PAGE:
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How to Survive a Divorce That You Don't Want

by Lynda Moultry Belcher

Divorce can be one of the most emotionally tumultuous periods in a person's life, particularly if it is a divorce you don't want. According to Jennifer Baker with the Forest Institute of Professional Psychology, 50 percent of all first-time marriages end in divorce. This staggering statistic showcases the need to understand the process of surviving physically, emotionally and mentally when your marriage ends, despite your efforts to save it.

Accept what has happened. The biggest part of moving on is accepting the fact that the divorce has or is taking place. Professional counseling and/or joining a divorce support group can get you through the process of acceptance faster, while at the same time, helping you to learn coping strategies to employ along the way. If you cling to your marriage, despite your partner's efforts to end it, you are only delaying the emotional fallout that will inevitably come thereafter.

Gather support from family and friends. In addition to a divorce support group or counseling, one of the biggest motivators for people going through divorce is the personal support around them. Rely on your family and friends to help you until you are back on your feet. Spend time with loved ones talking about what happened and why; sometimes, friends can have valuable insight as outsiders looking in. While you might not always like what they have to say or agree, it can help to get a different perspective on the situation.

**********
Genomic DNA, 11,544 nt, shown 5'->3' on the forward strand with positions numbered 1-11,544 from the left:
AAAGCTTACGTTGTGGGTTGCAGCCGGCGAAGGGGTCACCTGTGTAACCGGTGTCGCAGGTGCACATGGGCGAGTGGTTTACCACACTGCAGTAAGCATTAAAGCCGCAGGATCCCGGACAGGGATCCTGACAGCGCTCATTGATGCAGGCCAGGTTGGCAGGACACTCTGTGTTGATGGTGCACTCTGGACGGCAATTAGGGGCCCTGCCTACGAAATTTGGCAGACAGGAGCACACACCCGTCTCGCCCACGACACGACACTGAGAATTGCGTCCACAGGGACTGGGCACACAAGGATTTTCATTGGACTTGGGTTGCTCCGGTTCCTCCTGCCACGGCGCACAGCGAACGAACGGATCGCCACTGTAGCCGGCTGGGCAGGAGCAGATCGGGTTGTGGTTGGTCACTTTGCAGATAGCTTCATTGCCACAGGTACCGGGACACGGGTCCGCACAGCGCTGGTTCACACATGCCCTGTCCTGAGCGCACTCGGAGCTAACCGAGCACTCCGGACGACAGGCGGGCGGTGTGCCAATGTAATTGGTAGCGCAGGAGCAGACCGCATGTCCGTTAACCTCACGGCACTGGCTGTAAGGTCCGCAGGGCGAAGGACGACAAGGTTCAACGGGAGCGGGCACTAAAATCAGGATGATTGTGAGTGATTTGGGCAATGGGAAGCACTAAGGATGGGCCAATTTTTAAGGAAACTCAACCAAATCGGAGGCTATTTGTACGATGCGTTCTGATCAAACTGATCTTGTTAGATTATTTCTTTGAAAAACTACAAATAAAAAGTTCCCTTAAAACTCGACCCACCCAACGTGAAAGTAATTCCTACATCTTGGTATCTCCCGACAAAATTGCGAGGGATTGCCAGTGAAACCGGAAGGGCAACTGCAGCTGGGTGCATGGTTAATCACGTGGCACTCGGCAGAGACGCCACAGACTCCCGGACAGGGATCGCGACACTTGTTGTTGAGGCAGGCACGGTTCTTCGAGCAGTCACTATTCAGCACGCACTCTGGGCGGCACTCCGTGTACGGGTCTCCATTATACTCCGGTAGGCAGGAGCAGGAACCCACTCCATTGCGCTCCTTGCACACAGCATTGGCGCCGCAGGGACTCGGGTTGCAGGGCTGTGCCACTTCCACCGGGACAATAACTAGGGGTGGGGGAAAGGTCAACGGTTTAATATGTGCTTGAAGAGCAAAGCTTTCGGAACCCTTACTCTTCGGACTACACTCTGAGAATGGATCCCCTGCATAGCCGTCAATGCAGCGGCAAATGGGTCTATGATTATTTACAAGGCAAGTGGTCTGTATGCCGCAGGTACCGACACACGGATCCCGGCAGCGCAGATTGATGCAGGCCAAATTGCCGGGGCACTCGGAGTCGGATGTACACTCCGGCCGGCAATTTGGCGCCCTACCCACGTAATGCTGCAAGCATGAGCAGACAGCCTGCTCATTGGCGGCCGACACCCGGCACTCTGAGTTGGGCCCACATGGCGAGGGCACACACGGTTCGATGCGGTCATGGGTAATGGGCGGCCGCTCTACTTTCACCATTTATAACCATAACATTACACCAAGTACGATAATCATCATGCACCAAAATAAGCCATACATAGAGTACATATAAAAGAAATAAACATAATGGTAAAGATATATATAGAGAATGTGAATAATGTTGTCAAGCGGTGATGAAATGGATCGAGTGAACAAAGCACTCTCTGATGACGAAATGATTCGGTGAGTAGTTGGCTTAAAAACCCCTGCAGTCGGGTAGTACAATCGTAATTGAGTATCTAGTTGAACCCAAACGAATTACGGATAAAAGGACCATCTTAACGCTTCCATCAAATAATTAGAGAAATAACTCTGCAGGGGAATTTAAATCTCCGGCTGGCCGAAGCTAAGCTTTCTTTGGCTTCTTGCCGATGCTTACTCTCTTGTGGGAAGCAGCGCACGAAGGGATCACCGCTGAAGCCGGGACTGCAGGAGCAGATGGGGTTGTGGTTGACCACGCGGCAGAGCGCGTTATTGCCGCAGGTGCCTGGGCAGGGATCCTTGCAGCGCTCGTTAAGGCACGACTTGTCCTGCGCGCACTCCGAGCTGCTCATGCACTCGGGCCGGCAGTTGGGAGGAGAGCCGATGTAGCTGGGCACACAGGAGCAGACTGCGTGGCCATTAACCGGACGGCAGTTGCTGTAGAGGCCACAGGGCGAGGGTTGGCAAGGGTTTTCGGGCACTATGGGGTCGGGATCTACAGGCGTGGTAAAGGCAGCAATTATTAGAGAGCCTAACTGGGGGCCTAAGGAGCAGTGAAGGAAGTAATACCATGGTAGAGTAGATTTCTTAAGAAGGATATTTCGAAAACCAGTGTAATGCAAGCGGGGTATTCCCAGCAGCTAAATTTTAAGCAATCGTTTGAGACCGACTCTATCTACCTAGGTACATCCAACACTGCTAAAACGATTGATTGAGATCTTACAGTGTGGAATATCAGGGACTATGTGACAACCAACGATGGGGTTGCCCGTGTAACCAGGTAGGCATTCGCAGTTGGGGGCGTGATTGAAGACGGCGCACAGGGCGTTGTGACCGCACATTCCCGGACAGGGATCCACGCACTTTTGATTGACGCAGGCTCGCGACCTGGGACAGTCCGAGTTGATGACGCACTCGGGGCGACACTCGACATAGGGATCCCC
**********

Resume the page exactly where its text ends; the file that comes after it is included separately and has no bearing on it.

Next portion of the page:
Take control of your emotions. The more you start to focus on the things that were wrong in your marriage, you may begin to realize it was beyond repair. If it helps, focus on the things that drove you crazy about your ex to help you move beyond having such strong feelings for her. Don't bury your emotions, no matter if you feel sadness or anger, but don't dwell on them either. This is the time to start fresh, so you must learn to let go of what you once felt for your ex.

Get back out there. This does not mean you have to start dating or develop new romantic interests, but rather join the human race again. People going through a divorce they don't want tend to restrict their social circle quite a bit, particularly if you shared numerous mutual friends with your ex. However, once you've begun to heal, it's time to start doing the things you enjoy again, with those people you know will continue to provide support along the way. Take up a new hobby, or re-indulge in some old ones. Engage in activities with friends. Take the opportunity to try things your ex never wanted to; you may find a sense of empowerment for taking back your life--on your terms.

About the Author

Lynda Moultry Belcher is a writer, editor and public relations professional. She worked for a daily newspaper for 10 years and has been a freelance writer for more than 15 years. She has contributed to Divorce360 and Revolution Health Group, among other publications. She is also the author of "101 Plus-Size Women's Clothing Tips" and writes "Style At Any Size," a bi-weekly newspaper column.